By affidavit dated April 1, 2005, and filed with the Court on April 4, 2005, counsel for Plaintiffs contended that Plaintiffs have incurred $19,625.30 in fees and costs "as a result of defendants' refusal to comply with discovery orders." (Affidavit of David J. Strachman, dated April 1, 2005 ("Strachman Aff.") ¶ 6.) Defendants have not submitted any substantive opposition to the amount of fees or costs alleged by Plaintiffs. Defendants did, however, submit objections to the Report's recommendation that sanctions be imposed on them. The Objections of Defendants Palestinian Authority and Palestine Liberation Organization, dated April 9, 2005 ("Objections"), are not a model of clarity. Defendants first argue that the imposition of sanctions on them for failure to comply with jurisdictional discovery demands would be unjust because the discovery sought was not necessary for the Court to establish personal jurisdiction over Defendants. Defendants note that in two other ATA cases filed against them, courts asserted personal jurisdiction over them without requiring jurisdictional discovery. (See Objections ¶ 6 (noting that "[p]ersonal jurisdiction over the PA and PLO was upheld without any need for jurisdictional discovery in both Ungar [v. Palestinian Authority, 153 F. Supp. 2d 76 (D.R.I. 2001)] and Biton [v. Palestinian Interim Self-Government Authority, 310 F. Supp. 2d 172 (D.D.C. 2004)]") They allege that because jurisdictional discovery was unnecessary in this case, "it would appear that there are reasons other than a putative need for discovery — reasons that may be well outside this case — which prompt plaintiffs['] jurisdictional discovery demands in this case." (Objections ¶ 9.)

  Second, Defendants contend that Judge Katz failed to take into account the challenges Defendants face in complying with discovery requests while attempting to govern the Palestinian people, address transition issues associated with the death of former PA and PLO leader Yasser Arafat, and engage in other critical tasks. (See id. ¶¶ 7-8, 11-14.)

  Third, Defendants appear to stand on principle and assert that the assertion of personal jurisdiction over them represents an improper infringement of the sovereignty of Palestine, which they claim qualifies for immunity as a state. Consequently, "[c]onsiderations of sovereignty require defendants to oppose the assertion of personal jurisdiction over them" (id. ¶ 11), and "the broader public interests at stake [are not] served by sanctions under all the circumstances of this case." (Id.)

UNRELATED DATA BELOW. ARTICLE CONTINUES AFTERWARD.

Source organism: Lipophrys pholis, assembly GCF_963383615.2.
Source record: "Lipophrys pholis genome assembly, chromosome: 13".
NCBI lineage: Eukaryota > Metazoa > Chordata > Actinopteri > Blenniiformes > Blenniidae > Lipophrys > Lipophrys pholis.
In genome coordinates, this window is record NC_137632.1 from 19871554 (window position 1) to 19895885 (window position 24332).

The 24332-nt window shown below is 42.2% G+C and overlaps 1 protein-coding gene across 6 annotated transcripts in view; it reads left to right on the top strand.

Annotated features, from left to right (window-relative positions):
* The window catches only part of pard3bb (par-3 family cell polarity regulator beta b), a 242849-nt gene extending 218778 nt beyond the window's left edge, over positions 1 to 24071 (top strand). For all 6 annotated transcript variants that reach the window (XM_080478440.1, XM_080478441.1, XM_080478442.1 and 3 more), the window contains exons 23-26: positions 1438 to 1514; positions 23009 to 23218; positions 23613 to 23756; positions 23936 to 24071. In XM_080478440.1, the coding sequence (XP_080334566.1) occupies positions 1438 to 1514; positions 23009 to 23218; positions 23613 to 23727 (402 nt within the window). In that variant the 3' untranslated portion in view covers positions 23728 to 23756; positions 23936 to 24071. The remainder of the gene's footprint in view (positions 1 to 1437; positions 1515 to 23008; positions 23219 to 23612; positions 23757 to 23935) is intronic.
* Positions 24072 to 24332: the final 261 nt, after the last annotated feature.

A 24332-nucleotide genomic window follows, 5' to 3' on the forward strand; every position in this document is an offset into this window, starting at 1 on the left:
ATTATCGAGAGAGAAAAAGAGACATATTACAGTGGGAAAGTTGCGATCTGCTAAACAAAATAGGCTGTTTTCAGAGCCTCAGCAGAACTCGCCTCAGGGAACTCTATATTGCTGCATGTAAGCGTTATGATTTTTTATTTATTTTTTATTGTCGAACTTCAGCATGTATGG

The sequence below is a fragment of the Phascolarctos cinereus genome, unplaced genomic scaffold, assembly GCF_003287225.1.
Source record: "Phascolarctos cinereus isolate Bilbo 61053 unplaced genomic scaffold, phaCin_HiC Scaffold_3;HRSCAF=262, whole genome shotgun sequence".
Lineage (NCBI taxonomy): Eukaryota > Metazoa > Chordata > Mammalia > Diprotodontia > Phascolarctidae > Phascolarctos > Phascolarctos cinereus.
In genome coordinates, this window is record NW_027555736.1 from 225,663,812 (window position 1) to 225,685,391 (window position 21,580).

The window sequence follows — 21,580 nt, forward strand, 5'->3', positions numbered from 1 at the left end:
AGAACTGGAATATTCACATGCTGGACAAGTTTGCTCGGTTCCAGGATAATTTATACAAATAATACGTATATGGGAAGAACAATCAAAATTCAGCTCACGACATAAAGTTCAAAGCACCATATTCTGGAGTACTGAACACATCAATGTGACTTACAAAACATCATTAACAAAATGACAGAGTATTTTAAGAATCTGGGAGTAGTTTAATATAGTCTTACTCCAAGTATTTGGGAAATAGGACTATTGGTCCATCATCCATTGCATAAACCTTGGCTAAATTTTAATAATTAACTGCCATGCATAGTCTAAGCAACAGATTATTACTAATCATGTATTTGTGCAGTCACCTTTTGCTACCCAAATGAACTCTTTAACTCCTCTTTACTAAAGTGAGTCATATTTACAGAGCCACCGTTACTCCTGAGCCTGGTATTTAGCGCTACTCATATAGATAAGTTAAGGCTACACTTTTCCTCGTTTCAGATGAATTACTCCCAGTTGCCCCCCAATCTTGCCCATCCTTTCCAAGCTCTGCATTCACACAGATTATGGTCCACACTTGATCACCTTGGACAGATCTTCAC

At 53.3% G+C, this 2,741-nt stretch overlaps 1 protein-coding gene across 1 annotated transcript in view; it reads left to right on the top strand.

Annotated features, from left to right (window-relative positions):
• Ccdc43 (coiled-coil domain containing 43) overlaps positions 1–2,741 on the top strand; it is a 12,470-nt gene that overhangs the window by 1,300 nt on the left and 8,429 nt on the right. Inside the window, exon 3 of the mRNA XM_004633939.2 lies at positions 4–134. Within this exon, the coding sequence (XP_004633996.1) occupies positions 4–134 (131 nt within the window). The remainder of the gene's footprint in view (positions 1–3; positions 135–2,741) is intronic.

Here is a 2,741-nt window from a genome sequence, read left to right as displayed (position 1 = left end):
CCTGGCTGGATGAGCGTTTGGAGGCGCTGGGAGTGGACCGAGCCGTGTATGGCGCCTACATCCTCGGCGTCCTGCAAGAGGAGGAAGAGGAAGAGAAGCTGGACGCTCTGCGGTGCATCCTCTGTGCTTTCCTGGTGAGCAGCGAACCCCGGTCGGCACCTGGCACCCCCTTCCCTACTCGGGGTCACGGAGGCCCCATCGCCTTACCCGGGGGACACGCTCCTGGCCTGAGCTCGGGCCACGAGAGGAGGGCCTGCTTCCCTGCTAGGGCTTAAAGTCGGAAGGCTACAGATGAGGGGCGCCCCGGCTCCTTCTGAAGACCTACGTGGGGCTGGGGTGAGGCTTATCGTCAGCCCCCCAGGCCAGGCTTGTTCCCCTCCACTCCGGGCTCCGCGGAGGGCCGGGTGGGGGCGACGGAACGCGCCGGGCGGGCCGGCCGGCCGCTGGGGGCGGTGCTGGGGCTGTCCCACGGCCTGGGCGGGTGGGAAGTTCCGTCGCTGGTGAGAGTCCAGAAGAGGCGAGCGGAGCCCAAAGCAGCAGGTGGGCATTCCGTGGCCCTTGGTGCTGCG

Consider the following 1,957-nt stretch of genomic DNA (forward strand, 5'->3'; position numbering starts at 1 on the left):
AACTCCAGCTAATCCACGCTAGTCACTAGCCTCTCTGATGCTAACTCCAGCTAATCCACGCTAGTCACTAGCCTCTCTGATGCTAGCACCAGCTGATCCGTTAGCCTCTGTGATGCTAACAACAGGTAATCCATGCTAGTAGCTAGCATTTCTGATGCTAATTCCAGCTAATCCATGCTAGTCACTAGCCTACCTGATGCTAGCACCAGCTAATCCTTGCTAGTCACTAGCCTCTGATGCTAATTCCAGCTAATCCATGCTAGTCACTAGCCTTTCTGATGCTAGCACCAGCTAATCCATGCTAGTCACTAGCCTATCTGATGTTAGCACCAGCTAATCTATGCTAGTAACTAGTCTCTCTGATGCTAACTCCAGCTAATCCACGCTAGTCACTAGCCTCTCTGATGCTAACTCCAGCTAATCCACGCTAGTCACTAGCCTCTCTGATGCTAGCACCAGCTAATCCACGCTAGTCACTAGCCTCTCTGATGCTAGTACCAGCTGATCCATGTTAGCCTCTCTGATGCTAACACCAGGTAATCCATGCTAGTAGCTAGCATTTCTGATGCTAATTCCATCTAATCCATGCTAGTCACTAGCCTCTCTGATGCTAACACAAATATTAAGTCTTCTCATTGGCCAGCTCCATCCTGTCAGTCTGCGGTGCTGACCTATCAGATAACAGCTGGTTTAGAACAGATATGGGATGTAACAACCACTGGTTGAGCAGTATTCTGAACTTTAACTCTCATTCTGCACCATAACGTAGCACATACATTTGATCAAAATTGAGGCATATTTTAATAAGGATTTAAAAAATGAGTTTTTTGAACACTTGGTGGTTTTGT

The Objections were not received by the Clerk of Court until April 11, 2005, four days after the ten-day deadline established by Rule 72 and 28 U.S.C. § 636(b)(1)(C) expired. Consequently, Defendants also filed a Motion to Enlarge Time for Objections ("Motion to Enlarge Time"), pursuant to Fed.R.Civ.P. 6(b).*fn3 The motion asserted that "the reason why the Objections have [not] been filed earlier [is] that defendant[']s counsel are moving out of the offices they have occupied for 18 years. . . . Getting ready for the move is resulting in turmoil and disorganization as well as time consuming non-legal tasks." (Motion to Enlarge Time ¶ 3.)

  Plaintiffs replied by letter dated April 12, 2005, opposing Defendants' Motion to Enlarge Time and each of Defendants' objections to the Report.



  The Court declines to grant Defendants' Motion to Enlarge Time, but holds that even if the extension were granted, Defendants' objections are meritless. Consequently, the Court adopts the Report in its entirety.

  Pursuant to Fed.R.Civ.P. 6(b)(2), Defendants' Objections should be deemed waived unless their failure to respond to the Report or seek an extension by April 7, 2005, the final day of the ten-day period for filing such responses pursuant to 28 U.S.C. § 636(b)(1)(C) and Fed.R.Civ.P. 72, was the result of "excusable neglect." See, e.g., Thyroff v. Nationwide Mut. Ins. Co., No. 00-CV-6481T, 2004 WL 1529246 (W.D.N.Y. July 1, 2004). In Pioneer Inv. Services Co. v. Brunswick Associates Ltd. Partnership, 507 U.S. 380, 392 (1993), the Supreme Court held that "`excusable neglect' under Rule 6(b) is a somewhat `elastic concept' and is not limited strictly to omissions caused by circumstances beyond the control of the movant." Courts are directed to evaluate all relevant circumstances, including "(1) the danger of prejudice to the non-moving party, (2) the length of delay and impact on judicial proceedings, (3) the reason for the delay, including whether it was within the reasonable ...